PTSD Symptoms that Overlap with BPD (Week 8: Wrapping Up Trauma Recovery Group)
To read Week 1, click Here.
To read Week 2, click Here.
To read Week 3, click Here.
To read Week 4, click Here.
To read Week 5, click Here.
To read Week 6, click Here.
Week 7, no post
Week 8 – You are here. 🙂
Seven weeks ago I began attending a trauma recovery group to cope with symptoms of Post Traumatic Stress Disorder in connection with the symptoms of my former diagnosis of Borderline Personality Disorder (I know longer meet the criteria for BPD and am in recovery). I first of all want to mention that one of the biggest things I got out of this process was learning the incredible overlap between BPD and PTSD symptoms (at least in my case), and how much of what I experienced at the height of my suffering from BPD symptoms now makes sense in the light of the trauma I experienced in the past.
Here I sit, eight weeks later, reflecting.
So — am I all better? Did I resolve and get over my trauma in two months? No, but there is so much good that came out of my willingness to show up, participate, and commit to the process that I am so glad that I did. I’ve also seen significant improvement in my ability to handle emotional triggers around the specific issue I worked on over the course of the class (you only pick one trauma incident per (normally) 8-week round.
In fact, I was issued a chart today that validated my perception that things had truly improved. It shows how my distress level plots out based on questionnaires we were asked to complete at the beginning of each group. As predicted with trauma recovery work (by the doctors who facilitated the group), things got worse before they got better, and my distress level increased on the weeks that it was my turn to tell and record my trauma story. Then, there was a steady decline of distress to a very low, manageable level.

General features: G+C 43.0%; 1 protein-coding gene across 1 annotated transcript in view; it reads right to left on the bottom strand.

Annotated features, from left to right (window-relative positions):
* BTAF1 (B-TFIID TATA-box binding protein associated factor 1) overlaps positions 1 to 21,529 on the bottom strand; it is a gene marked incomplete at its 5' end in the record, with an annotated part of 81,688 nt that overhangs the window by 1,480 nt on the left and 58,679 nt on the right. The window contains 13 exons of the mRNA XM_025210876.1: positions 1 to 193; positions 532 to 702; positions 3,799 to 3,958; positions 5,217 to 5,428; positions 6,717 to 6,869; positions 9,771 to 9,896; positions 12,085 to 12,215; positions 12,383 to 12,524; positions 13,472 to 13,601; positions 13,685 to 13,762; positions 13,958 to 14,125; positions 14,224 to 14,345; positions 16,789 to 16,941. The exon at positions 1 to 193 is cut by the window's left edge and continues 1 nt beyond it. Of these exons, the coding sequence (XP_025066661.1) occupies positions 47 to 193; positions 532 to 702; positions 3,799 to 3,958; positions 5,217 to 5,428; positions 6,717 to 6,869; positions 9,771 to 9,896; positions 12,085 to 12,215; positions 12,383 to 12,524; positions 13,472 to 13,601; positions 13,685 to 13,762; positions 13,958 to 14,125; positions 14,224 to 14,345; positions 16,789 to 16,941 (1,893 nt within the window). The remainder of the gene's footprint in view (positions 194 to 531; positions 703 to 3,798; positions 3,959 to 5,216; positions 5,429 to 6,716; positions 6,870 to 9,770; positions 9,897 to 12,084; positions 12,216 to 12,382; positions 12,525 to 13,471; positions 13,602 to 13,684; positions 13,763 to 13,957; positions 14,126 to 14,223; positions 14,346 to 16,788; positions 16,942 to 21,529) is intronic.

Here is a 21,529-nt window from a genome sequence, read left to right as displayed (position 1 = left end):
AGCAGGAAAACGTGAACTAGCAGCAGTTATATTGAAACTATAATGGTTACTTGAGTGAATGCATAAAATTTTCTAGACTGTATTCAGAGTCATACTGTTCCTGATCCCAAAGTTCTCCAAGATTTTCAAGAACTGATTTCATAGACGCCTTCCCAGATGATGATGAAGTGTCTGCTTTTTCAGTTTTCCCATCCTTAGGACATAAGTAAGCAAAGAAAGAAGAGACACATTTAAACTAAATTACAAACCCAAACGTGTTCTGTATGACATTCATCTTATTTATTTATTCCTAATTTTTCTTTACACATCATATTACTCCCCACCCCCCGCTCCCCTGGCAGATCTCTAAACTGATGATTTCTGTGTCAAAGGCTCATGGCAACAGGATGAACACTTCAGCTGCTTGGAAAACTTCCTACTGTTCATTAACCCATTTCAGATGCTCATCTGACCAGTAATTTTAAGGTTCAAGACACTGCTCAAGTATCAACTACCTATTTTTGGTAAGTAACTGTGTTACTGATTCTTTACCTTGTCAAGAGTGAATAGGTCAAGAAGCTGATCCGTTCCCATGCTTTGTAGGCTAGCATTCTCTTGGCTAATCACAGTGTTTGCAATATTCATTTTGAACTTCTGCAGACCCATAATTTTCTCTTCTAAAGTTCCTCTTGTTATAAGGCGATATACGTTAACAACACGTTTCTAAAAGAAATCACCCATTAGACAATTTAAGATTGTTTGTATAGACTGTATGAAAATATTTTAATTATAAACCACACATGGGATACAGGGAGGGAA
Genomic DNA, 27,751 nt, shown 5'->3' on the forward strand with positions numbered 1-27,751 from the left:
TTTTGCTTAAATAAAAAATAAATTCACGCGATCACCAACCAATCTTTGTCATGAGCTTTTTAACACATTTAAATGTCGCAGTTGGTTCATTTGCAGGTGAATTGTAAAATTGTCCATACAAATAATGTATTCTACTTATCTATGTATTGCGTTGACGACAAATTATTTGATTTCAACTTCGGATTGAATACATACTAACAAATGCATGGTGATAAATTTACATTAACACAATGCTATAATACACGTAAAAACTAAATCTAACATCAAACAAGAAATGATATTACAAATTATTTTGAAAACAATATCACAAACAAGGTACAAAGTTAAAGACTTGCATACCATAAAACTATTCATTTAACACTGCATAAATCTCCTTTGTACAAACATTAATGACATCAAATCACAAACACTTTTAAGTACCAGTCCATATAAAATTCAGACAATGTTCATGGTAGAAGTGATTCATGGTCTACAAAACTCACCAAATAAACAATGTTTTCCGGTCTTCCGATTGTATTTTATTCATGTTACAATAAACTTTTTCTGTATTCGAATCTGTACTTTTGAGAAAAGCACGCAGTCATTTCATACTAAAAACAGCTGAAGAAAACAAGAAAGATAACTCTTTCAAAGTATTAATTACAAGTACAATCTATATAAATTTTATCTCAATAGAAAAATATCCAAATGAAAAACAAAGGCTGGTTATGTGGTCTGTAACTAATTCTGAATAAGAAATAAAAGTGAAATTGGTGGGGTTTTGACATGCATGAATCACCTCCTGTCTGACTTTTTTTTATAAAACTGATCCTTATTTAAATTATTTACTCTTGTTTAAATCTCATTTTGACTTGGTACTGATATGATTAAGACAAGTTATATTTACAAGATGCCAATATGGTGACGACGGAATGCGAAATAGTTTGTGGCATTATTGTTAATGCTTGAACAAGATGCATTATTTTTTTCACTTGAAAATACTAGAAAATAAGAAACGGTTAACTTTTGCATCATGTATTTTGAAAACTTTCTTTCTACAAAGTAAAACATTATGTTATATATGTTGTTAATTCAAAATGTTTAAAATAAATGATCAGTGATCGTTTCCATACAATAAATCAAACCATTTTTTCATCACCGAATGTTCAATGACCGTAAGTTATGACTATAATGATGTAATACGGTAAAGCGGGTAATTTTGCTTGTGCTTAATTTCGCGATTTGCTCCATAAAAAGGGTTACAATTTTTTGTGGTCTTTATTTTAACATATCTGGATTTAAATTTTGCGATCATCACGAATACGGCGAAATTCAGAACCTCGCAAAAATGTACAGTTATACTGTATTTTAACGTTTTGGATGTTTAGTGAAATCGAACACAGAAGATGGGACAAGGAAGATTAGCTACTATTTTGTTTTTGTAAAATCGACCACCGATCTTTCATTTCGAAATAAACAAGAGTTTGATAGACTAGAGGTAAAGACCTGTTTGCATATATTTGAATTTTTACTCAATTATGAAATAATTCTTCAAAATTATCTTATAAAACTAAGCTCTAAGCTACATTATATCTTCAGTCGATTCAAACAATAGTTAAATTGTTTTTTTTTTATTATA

It was emotional tonight. Saying goodbye to peers with whom I’ve shared such intimate details and held space for theirs, knowing I may never see them again….that wasn’t easy. I also became emotional during the certificate ceremony at the end. One of the doctors who ran the group and I discussed how I tried to do this very same group years ago, showed up for two sessions, then dropped out because it was too difficult. My emotional reactions were unmanageable for me at that time.
I actually had an episode of emotional detachment, but that was “normal” given the circumstances, I’m told.
Since learning and implementing DBT skills into my life (and now even teaching them), I was finally able to cope effectively enough to work on things I never wanted to face. What’s more is that I have hope of returning at a future date to conquer other trauma memories.
I had tried to complete this Trauma Recovery group years ago before DBT, and I just want’ able to cope with the intensity of the emotions that showed up. I am finally able to start working on my past trauma experiences. This group was the first big step.
I mentioned some overlap with PTSD and BPD symptoms in myself and some other people as well.
Here are the ones I identified:
PTSD symptoms that Overlap(ped) with BPD for Me
- Feeling emotionally numb
- Difficulty controlling your emotions
- Difficulty maintaining close relationships with family and friends
- Irritability or anger
- Overwhelming guilt, shame, despair, or hopelessness
- Impulsive and/or self-destructive behavior
- Changed beliefs or personality traits
(From Mayo Clinic‘s and Web MD‘s lists of PTSD symptoms.)
Have hope. You can get there, too! You can overcome BPD and be strong enough to work on past trauma. It takes time. It takes effort, but you can do it.
Hope this helped you.
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